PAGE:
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  • Islands, Epidemics and Local Knowledge May 30, 2014

    Author: Beach Combing | in : Medieval, Modern , trackback

    germ spread

    Human beings have immune systems. These immune systems are supposed to protect us from illnesses. Usually the immune system is up to the job, but every so often a new virus comes along that can skip around all defences with fatal consequences. The ‘new’ Black Death, for example, killed perhaps a third of medieval Europeans on its first sweep through the continent in the fourteenth century, but on subsequent visitations death numbers fell to 20% and below. The more isolated an area, the more likely it will be that a virus will be ‘new’ and the higher mortality will climb. There is no better testing ground for this thesis than island populations, which in Europe in antiquity and the middle ages were sometimes isolated or at least insulated from outside contact for generations. Whether it is the plague in Iceland in the early fifteenth century, chicken pox in the Faroes or small pox in the various Pacific Islands among hunter gatherer populations the figures for mortality are shockingh. In the Society Islands, for example, about half of islanders over sixty died from Spanish flu in 1918, while fifty not thirty percent of Icelanders may have died from the Black Death in 1402. A good general rule: the earliest epidemics are the worse and ‘decimate’ does not start to do justice to what these killings do to unprotected populations.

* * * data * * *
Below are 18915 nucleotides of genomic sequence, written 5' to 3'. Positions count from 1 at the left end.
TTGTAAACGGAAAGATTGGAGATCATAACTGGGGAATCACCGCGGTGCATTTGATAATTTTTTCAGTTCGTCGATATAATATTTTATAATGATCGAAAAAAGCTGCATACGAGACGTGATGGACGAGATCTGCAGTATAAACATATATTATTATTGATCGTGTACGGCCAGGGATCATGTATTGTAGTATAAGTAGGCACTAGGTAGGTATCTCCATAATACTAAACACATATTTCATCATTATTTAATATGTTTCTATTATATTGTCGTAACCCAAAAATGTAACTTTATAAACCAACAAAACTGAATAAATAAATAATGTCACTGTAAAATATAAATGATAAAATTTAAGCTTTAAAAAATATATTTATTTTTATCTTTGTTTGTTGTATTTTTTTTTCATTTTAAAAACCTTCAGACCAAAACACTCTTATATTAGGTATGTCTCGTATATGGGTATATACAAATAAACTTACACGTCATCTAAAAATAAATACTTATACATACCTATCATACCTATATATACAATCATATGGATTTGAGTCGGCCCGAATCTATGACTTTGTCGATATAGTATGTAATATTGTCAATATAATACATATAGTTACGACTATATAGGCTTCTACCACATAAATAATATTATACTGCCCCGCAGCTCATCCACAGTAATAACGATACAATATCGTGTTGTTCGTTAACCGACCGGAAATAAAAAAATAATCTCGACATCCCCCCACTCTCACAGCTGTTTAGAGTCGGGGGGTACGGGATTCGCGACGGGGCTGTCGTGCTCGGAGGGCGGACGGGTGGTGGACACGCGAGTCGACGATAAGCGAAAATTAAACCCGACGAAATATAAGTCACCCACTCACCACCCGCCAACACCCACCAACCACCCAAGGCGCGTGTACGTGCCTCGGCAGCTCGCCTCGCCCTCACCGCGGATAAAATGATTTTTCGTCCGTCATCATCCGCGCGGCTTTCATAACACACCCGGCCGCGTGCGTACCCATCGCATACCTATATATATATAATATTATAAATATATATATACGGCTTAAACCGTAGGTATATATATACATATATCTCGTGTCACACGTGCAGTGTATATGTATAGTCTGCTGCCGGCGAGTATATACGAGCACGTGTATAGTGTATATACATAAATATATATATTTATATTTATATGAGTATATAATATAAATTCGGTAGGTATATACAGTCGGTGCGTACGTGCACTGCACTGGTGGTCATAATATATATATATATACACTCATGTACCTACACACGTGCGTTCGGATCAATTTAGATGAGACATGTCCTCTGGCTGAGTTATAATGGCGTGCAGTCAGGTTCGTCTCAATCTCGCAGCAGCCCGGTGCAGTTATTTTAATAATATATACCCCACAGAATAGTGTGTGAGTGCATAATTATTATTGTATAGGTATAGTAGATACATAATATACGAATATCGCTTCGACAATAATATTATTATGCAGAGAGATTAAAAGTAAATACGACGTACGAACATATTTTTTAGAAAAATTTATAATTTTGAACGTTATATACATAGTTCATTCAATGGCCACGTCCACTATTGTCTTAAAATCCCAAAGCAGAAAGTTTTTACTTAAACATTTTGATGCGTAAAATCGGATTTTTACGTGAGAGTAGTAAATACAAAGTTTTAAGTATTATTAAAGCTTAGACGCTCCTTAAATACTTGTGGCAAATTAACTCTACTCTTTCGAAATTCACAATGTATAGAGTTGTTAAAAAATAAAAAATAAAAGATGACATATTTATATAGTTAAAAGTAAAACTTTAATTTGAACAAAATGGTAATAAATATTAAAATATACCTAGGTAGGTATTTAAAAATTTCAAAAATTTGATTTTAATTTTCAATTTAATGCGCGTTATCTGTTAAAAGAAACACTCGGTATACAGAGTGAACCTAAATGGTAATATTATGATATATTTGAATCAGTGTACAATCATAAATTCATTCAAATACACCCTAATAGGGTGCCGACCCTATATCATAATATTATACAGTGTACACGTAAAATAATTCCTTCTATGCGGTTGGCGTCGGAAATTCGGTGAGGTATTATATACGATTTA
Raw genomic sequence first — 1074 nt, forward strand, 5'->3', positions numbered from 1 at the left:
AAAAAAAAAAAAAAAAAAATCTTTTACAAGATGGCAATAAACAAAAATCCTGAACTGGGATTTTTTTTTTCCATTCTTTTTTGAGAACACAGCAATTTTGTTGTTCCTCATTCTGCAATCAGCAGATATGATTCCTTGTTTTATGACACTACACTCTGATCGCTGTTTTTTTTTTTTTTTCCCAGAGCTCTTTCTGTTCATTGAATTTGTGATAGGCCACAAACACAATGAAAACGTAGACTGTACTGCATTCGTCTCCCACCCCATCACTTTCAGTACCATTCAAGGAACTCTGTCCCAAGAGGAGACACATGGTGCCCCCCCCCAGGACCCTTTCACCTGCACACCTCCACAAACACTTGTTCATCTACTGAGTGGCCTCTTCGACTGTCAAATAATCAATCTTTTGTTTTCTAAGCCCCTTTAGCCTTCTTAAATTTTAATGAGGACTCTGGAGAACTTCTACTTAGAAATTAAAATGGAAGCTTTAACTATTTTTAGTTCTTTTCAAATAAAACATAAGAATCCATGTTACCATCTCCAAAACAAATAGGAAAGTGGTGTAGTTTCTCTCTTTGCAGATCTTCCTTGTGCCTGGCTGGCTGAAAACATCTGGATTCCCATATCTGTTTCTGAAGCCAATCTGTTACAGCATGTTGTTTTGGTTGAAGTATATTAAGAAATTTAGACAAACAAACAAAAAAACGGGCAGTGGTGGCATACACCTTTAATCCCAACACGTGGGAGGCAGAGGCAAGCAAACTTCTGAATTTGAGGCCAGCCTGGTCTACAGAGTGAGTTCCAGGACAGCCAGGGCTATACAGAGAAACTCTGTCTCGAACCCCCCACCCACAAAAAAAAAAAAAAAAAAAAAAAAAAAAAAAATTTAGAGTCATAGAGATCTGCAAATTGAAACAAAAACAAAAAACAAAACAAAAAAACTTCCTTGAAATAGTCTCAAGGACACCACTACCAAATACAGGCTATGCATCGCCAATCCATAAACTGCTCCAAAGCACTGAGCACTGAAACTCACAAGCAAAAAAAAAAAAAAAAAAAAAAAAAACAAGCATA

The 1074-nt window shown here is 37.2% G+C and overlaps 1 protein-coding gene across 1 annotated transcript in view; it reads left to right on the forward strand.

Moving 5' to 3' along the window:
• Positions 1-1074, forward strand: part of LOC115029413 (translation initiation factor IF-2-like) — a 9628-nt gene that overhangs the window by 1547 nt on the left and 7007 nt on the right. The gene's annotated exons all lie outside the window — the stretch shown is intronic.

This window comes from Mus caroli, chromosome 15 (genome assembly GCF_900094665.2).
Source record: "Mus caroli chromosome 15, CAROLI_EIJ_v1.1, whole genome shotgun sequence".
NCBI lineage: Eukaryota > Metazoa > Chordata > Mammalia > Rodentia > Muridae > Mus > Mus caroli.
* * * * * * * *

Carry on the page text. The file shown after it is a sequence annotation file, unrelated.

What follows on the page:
Everything in the paragraph above is well known. But what was new to this blogger was that some islanders seem to have understood the fatal consequences of outside visitors and to have absorbed these consequences into their island mentality: for a previous post on the island mentality follow  link. I was alerted to this by a newspaper article from 1887 where it was revealed that the folk of St Kilda (small Scottish island) associated deaths  with visitors coming from outside: they referred, in fact, to ‘boat cold’ and ‘stranger cough’, a sensible term ridiculed by the sententious copy writer.  Again there is nothing strange about such an attitude: islanders far more than continent-dwellers will have been able to measure the arrival of new diseases. But are there other examples of islanders being chary about sick outsiders? drbeachcombing AT yahoo DOT com A fascinating case is the famous multiple sclerosis ‘epidemic’ on the Faroes in the second half of the twentieth century. There is certainly a strange cluster of this neurological condition in the post war period on those north Atlantic islands. One explanation is that British soldiers (or according to one famous paper their dogs) brought a virus that somehow triggered the condition among the locals. Others disagree with this analysis and note problems of perception and chance.